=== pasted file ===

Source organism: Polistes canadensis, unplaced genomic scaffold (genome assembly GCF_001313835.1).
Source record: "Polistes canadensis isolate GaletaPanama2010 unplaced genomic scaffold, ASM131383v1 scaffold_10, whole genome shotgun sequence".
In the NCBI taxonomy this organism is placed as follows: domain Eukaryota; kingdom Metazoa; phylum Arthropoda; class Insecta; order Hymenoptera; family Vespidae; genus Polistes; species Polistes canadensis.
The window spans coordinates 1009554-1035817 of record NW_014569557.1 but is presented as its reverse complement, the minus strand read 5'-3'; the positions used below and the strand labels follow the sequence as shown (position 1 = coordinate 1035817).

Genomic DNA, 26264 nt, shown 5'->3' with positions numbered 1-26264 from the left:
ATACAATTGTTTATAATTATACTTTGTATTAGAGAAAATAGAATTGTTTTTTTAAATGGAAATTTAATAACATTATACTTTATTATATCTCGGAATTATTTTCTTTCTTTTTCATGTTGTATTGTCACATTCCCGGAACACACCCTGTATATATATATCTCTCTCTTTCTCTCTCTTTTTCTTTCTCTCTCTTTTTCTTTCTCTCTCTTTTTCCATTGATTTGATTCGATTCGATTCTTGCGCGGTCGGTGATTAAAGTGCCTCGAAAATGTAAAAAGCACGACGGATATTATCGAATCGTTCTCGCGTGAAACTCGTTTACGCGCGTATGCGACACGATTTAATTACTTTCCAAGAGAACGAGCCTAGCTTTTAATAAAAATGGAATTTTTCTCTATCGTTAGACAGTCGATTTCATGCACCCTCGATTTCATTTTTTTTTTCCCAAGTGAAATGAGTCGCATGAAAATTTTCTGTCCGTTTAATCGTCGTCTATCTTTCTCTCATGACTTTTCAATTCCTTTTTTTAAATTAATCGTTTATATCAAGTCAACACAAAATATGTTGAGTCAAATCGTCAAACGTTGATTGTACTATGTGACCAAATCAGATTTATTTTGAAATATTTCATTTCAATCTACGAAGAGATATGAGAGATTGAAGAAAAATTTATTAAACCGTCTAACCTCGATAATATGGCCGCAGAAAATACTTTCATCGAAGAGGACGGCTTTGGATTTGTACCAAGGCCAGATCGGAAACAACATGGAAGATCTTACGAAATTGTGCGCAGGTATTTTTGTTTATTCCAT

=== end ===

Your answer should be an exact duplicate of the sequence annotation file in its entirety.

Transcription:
Source organism: Polistes canadensis, unplaced genomic scaffold (genome assembly GCF_001313835.1).
Source record: "Polistes canadensis isolate GaletaPanama2010 unplaced genomic scaffold, ASM131383v1 scaffold_10, whole genome shotgun sequence".
In the NCBI taxonomy this organism is placed as follows: domain Eukaryota; kingdom Metazoa; phylum Arthropoda; class Insecta; order Hymenoptera; family Vespidae; genus Polistes; species Polistes canadensis.
The window spans coordinates 1009554-1035817 of record NW_014569557.1 but is presented as its reverse complement, the minus strand read 5'-3'; the positions used below and the strand labels follow the sequence as shown (position 1 = coordinate 1035817).

Genomic DNA, 26264 nt, shown 5'->3' with positions numbered 1-26264 from the left:
ATACAATTGTTTATAATTATACTTTGTATTAGAGAAAATAGAATTGTTTTTTTAAATGGAAATTTAATAACATTATACTTTATTATATCTCGGAATTATTTTCTTTCTTTTTCATGTTGTATTGTCACATTCCCGGAACACACCCTGTATATATATATCTCTCTCTTTCTCTCTCTTTTTCTTTCTCTCTCTTTTTCTTTCTCTCTCTTTTTCCATTGATTTGATTCGATTCGATTCTTGCGCGGTCGGTGATTAAAGTGCCTCGAAAATGTAAAAAGCACGACGGATATTATCGAATCGTTCTCGCGTGAAACTCGTTTACGCGCGTATGCGACACGATTTAATTACTTTCCAAGAGAACGAGCCTAGCTTTTAATAAAAATGGAATTTTTCTCTATCGTTAGACAGTCGATTTCATGCACCCTCGATTTCATTTTTTTTTTCCCAAGTGAAATGAGTCGCATGAAAATTTTCTGTCCGTTTAATCGTCGTCTATCTTTCTCTCATGACTTTTCAATTCCTTTTTTTAAATTAATCGTTTATATCAAGTCAACACAAAATATGTTGAGTCAAATCGTCAAACGTTGATTGTACTATGTGACCAAATCAGATTTATTTTGAAATATTTCATTTCAATCTACGAAGAGATATGAGAGATTGAAGAAAAATTTATTAAACCGTCTAACCTCGATAATATGGCCGCAGAAAATACTTTCATCGAAGAGGACGGCTTTGGATTTGTACCAAGGCCAGATCGGAAACAACATGGAAGATCTTACGAAATTGTGCGCAGGTATTTTTGTTTATTCCAT